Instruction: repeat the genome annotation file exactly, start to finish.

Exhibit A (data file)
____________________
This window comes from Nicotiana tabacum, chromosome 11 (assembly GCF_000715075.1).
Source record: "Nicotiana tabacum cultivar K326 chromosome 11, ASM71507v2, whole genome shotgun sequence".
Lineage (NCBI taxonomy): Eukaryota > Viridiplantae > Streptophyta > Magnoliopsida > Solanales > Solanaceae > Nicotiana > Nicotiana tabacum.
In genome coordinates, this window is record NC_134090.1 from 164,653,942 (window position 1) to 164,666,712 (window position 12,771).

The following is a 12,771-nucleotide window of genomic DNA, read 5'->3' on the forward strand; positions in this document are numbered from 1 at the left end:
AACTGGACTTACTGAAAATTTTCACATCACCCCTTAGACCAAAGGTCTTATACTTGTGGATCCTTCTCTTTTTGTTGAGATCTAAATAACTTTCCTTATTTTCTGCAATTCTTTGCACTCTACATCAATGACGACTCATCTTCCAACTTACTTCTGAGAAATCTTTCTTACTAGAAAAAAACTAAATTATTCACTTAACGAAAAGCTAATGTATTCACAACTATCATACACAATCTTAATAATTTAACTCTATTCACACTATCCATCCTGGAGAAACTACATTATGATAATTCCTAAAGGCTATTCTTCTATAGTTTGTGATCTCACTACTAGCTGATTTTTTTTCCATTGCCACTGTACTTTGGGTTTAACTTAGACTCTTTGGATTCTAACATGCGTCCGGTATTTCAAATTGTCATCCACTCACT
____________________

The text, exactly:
This window comes from Nicotiana tabacum, chromosome 11 (assembly GCF_000715075.1).
Source record: "Nicotiana tabacum cultivar K326 chromosome 11, ASM71507v2, whole genome shotgun sequence".
Lineage (NCBI taxonomy): Eukaryota > Viridiplantae > Streptophyta > Magnoliopsida > Solanales > Solanaceae > Nicotiana > Nicotiana tabacum.
In genome coordinates, this window is record NC_134090.1 from 164,653,942 (window position 1) to 164,666,712 (window position 12,771).

The following is a 12,771-nucleotide window of genomic DNA, read 5'->3' on the forward strand; positions in this document are numbered from 1 at the left end:
AACTGGACTTACTGAAAATTTTCACATCACCCCTTAGACCAAAGGTCTTATACTTGTGGATCCTTCTCTTTTTGTTGAGATCTAAATAACTTTCCTTATTTTCTGCAATTCTTTGCACTCTACATCAATGACGACTCATCTTCCAACTTACTTCTGAGAAATCTTTCTTACTAGAAAAAAACTAAATTATTCACTTAACGAAAAGCTAATGTATTCACAACTATCATACACAATCTTAATAATTTAACTCTATTCACACTATCCATCCTGGAGAAACTACATTATGATAATTCCTAAAGGCTATTCTTCTATAGTTTGTGATCTCACTACTAGCTGATTTTTTTTCCATTGCCACTGTACTTTGGGTTTAACTTAGACTCTTTGGATTCTAACATGCGTCCGGTATTTCAAATTGTCATCCACTCACT